Talk about opposite colors, and how they make each other POP, and how we can create neutral colors by mixing opposite colors, we can make tints by adding white, and shades by adding black but when we add both white and black it makes the color look grey to some degree.

Fill in the painting with these things in mind, using colors available and leaving no white spaces.

Hot and Cool

Watercolor paper

Watercolor one page with hot colors (yellow, orange, red, purple) and another page with cool colors (yellow, green, blue, purple). Let dry.

Choose one page to rip up, and the other to keep intact. The page that will be ripped up should be in large, medium and small pieces, and then arranged on the other page to be glued down. Before gluing, have peers look at it, and offer suggestions. Once glued down, students can choose to add pastel or glitter in any way they choose.

Doodle Water Color

White paper (about 8x10)

Draw a border and a connected doodle line on a paper, being sure to intersect lines and create a piece that fills the entire page and leaves areas of similar sizes open. Color in closed areas with crayon either solid or in patters, each area being different from the surrounding areas. Crayon should be pressed hard so that the wax can be felt, to repel the watercolor paint. Remember, white crayons will work too!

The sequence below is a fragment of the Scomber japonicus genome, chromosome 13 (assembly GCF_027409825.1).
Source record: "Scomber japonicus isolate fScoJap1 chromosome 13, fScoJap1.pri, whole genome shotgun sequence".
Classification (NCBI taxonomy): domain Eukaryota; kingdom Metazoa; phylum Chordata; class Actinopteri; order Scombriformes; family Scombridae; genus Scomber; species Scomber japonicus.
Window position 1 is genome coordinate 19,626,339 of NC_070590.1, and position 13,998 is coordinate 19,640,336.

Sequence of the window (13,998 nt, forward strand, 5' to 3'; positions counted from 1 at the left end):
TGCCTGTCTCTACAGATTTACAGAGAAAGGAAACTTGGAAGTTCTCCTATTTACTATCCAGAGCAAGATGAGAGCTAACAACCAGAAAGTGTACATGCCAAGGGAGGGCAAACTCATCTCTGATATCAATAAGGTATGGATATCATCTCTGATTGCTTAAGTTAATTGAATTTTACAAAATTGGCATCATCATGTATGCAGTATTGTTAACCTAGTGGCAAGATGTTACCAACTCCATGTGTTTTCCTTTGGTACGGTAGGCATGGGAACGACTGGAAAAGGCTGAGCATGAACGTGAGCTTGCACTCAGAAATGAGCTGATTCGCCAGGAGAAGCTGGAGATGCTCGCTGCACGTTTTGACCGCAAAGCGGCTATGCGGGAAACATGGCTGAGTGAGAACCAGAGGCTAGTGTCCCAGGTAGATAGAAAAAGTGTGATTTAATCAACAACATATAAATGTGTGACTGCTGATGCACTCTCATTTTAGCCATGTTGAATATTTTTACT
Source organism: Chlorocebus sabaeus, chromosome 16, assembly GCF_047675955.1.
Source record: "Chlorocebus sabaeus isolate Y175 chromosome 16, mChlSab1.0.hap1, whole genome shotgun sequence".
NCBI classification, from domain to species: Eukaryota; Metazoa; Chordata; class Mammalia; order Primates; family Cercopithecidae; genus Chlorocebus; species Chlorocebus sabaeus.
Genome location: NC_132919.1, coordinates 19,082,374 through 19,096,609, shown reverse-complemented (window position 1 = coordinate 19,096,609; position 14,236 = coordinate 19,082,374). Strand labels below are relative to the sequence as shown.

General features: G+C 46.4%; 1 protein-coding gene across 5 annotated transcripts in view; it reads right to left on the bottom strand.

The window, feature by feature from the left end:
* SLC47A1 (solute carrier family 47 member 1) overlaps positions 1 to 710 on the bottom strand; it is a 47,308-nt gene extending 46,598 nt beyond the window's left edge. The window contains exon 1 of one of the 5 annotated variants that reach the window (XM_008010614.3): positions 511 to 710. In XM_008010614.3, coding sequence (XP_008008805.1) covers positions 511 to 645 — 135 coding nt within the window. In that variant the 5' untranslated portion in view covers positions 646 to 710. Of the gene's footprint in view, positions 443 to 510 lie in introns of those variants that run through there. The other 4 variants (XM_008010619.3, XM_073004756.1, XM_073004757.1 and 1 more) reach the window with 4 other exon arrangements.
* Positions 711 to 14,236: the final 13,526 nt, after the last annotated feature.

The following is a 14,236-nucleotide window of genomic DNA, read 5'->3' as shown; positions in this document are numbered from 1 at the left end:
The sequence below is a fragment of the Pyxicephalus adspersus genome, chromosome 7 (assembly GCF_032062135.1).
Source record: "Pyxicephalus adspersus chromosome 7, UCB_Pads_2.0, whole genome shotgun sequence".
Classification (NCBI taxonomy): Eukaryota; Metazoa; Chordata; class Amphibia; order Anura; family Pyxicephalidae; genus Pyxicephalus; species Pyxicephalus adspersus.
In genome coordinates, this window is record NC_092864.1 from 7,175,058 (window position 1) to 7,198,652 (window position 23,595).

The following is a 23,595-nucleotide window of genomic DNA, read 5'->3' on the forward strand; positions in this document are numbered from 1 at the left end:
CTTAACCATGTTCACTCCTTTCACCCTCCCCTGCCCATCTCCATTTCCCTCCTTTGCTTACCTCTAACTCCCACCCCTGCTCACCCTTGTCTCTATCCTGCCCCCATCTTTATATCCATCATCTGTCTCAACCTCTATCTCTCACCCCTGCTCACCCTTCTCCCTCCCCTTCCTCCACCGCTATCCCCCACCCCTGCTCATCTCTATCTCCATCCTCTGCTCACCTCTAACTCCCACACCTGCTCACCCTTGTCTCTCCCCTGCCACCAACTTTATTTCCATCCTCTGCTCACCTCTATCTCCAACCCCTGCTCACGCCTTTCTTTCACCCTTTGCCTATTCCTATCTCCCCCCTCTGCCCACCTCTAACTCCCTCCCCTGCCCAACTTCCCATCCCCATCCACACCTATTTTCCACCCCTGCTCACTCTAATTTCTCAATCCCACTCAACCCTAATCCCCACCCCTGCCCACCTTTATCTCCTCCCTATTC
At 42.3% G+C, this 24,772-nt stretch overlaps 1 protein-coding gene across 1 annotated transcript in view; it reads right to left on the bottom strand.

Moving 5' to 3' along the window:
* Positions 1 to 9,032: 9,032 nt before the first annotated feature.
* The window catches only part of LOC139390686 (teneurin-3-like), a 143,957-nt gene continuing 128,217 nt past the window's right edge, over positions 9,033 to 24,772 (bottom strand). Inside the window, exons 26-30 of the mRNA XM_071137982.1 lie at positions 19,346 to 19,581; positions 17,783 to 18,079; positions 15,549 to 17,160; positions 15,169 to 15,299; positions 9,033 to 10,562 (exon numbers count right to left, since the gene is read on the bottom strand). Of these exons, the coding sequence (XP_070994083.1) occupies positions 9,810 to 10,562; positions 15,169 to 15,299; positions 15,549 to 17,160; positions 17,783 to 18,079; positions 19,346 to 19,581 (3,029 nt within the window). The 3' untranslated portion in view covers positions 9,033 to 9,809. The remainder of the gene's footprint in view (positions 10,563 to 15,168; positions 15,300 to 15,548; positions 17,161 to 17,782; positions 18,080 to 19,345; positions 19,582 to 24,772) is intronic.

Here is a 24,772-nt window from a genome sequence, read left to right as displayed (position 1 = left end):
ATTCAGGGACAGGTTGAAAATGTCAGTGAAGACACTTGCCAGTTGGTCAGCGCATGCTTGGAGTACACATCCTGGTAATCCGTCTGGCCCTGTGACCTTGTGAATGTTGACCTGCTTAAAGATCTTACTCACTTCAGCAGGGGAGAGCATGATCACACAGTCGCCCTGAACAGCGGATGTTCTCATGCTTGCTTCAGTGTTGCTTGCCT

Tape down board, and water color different sections different colors.

Bubble Art

Bubble mix or Dawn dish soap
Bowls (about 8)
Food coloring
Card stock or mat board
Crayons and pastels (optional)

Mix either bubble mix or a 1:4 ratio of water and dawn dish soap in a bowl (I would use 2-3 cups of liquid depending on the amount of kids) and mix in food coloring. Depending on how dark of a color you want, use between 20 and 30 drops of color per bowl, adjusting as needed. The colors I had available in separate bowls for students were pink, red, orange, yellow, green, teal, blue and purple. We used both regular and neon colored food coloring.